Feds want data protected in cyber fraud case
The federal government has some information in the Nick Trombetta case that is so sensitive that it doesn't want the public to know it exists, according to a court document filed Friday.
A federal grand jury on Aug. 23 indicted the founder of the Pennsylvania Cyber Charter School and his accountant, Neal Prence, on fraud and tax-evasion conspiracy charges. By law, prosecutors have to let the pair and their attorney see the evidence that will be used against them.
Assistant U.S. Attorney Stephen Kaufman filed a complex motion Friday that essentially asks U.S. District Judge Joy Flowers Conti to keep the contents of a second motion secret. The second motion, for a protective order, seeks to keep something else in the case secret.
Kaufman said the double layer of secrecy is warranted because the motion for the protective order “reveals a matter which should not be disclosed publicly” and even the reasons for keeping that matter secret shouldn't be disclosed.
University of Pittsburgh law professor David Harris said protective orders in criminal cases typically seek to shield either witnesses or protect ongoing investigations aimed at other people.
“With these protective orders, it's a guessing game,” he said.
It is unusual for the government to want to shield the reason that it's seeking the protective order, Harris said.
The U.S. Attorney's Office declined comment.
Trombetta, 58, of East Liverpool, Ohio, and Prence, 58, of Koppel pleaded not guilty last week and remain free on bond.
U.S. Attorney David Hickton said the pair committed an intricate fraud, mostly with taxpayer money, that used the school that Trombetta founded in 2000 and a string of spinoff companies to pad Trombetta's pocket with nearly $1 million.
Trombetta left the Midland school last year just before agents searched his offices at the school and elsewhere. He used the money for living and entertainment expenses and to buy property, including a condo in Florida, his girlfriend's home in Ohio and an airplane, prosecutors say.
Prence helped Trombetta and leaders of two shell companies prepare false tax returns that hid about $8 million from the Internal Revenue Service over six years, prosecutors say. The leaders of the shell companies have not been charged.
Hickton said the investigation continues.
Prosecutors said employees of PA Cyber and a related nonprofit who did work that earned Trombetta money did not know about the scheme and that PA Cyber did nothing wrong.
When Trombetta and Prence were arraigned last week, Assistant U.S. Attorney Robert Cessar said a tap on one phone yielded so much evidence that investigators set up a database to track it.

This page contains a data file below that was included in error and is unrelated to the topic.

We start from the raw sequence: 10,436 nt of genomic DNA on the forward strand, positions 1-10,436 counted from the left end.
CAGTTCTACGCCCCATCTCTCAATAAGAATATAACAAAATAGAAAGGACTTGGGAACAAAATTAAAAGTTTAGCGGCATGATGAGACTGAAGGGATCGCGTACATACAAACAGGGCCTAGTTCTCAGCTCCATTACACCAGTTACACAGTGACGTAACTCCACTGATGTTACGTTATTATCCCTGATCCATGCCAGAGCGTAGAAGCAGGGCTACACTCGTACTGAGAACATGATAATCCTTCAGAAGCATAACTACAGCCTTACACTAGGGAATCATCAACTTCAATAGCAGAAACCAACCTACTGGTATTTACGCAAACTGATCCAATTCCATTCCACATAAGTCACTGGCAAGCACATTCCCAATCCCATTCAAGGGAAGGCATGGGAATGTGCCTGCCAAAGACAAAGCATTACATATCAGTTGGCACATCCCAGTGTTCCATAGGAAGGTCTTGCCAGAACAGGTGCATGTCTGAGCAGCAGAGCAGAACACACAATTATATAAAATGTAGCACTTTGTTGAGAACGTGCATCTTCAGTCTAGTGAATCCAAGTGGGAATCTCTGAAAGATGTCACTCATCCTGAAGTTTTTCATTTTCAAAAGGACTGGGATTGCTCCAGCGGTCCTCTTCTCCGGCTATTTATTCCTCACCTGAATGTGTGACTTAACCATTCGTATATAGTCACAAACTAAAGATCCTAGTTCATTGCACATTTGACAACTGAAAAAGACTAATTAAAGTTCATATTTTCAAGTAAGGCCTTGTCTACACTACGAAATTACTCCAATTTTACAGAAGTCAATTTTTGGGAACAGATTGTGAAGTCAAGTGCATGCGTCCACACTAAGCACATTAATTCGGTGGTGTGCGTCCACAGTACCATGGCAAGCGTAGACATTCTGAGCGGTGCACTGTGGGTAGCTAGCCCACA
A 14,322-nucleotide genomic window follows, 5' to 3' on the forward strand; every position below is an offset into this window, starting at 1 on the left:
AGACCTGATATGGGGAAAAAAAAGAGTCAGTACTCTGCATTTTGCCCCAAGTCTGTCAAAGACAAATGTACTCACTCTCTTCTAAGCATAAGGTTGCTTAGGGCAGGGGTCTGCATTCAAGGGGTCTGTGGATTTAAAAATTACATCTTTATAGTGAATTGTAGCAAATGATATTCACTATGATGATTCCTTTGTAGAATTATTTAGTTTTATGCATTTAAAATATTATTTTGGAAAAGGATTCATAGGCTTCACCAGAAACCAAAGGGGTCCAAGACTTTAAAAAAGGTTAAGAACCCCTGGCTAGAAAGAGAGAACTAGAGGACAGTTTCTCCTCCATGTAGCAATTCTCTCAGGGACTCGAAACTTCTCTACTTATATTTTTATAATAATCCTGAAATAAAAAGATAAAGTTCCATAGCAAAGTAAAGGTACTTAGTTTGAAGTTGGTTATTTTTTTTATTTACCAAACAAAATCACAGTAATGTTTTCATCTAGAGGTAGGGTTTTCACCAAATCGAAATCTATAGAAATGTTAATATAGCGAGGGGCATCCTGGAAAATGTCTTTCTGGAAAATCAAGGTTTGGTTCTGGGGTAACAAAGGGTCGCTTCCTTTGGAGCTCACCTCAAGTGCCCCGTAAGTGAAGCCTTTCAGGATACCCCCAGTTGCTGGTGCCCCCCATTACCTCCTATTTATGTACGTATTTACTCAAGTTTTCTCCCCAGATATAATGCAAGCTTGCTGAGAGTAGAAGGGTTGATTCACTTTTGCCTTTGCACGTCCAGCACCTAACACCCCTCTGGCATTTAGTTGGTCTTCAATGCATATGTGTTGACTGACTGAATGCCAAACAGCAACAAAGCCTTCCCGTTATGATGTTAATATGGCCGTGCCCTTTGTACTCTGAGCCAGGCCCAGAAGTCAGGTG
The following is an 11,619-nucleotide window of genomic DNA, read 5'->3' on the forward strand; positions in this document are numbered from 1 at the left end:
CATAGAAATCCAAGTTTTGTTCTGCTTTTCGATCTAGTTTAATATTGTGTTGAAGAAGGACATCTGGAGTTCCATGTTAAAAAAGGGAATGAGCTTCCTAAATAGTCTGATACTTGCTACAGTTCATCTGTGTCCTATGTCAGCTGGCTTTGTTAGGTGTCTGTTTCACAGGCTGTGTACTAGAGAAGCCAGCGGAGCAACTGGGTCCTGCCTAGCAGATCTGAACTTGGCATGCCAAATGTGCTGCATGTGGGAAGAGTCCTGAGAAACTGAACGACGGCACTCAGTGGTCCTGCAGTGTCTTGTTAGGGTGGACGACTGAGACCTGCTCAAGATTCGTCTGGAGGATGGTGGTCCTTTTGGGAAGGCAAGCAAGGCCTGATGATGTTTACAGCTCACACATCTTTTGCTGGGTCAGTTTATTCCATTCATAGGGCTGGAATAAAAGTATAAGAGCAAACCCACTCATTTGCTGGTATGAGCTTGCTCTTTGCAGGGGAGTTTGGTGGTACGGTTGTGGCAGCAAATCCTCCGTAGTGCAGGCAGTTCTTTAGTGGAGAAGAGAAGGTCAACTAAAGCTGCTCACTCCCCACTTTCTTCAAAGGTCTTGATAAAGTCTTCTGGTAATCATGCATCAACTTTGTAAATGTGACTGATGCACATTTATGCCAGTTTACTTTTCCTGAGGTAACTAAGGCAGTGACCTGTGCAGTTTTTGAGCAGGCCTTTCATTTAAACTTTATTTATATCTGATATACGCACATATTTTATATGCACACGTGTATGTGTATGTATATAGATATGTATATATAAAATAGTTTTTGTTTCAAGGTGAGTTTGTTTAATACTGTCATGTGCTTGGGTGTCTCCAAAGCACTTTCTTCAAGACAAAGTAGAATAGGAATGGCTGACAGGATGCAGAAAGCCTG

One use of a protective order is to prevent defendants and their lawyers from sharing information the government gathered on other people during an investigation.
Brian Bowling is a staff writer for Trib Total Media. He can be reached at 412-325-4301 or email@example.com.
Show commenting policy
TribLive commenting policy
You are solely responsible for your comments and by using TribLive.com you agree to our Terms of Service.
We moderate comments. Our goal is to provide substantive commentary for a general readership. By screening submissions, we provide a space where readers can share intelligent and informed commentary that enhances the quality of our news and information.
While most comments will be posted if they are on-topic and not abusive, moderating decisions are subjective. We will make them as carefully and consistently as we can. Because of the volume of reader comments, we cannot review individual moderation decisions with readers.
We value thoughtful comments representing a range of views that make their point quickly and politely. We make an effort to protect discussions from repeated comments either by the same reader or different readers.
We follow the same standards for taste as the daily newspaper. A few things we won't tolerate: personal attacks, obscenity, vulgarity, profanity (including expletives and letters followed by dashes), commercial promotion, impersonations, incoherence, proselytizing and SHOUTING. Don't include URLs to Web sites.
We do not edit comments. They are either approved or deleted. We reserve the right to edit a comment that is quoted or excerpted in an article. In this case, we may fix spelling and punctuation.
We welcome strong opinions and criticism of our work, but we don't want comments to become bogged down with discussions of our policies and we will moderate accordingly.
We appreciate it when readers and people quoted in articles or blog posts point out errors of fact or emphasis and will investigate all assertions. But these suggestions should be sent via e-mail. To avoid distracting other readers, we won't publish comments that suggest a correction. Instead, corrections will be made in a blog post or in an article.
- Storm could drop 4-6 inches of snow on Pittsburgh area
- Grandview development plan inches ahead in Mt. Washington
- Catholic Diocese of Pittsburgh doubles goal with $230M pledged in largest fundraiser
- Project to End Human Trafficking volunteers help Uganda
- Mt. Lebanon High School to sell its planetarium equipment
- Long-term solution for wastewater disposal eludes shale gas industry
- Newsmaker: John O’Brien
- UPMC to debut organ transplant surgery outside Pittsburgh
- Man arrested in massive Homestead fire
- Greenfield Bridge implosion to close Parkway between Christmas, New Year’s
- Jan. 31 fundraiser to aid Homestead’s recovery from fire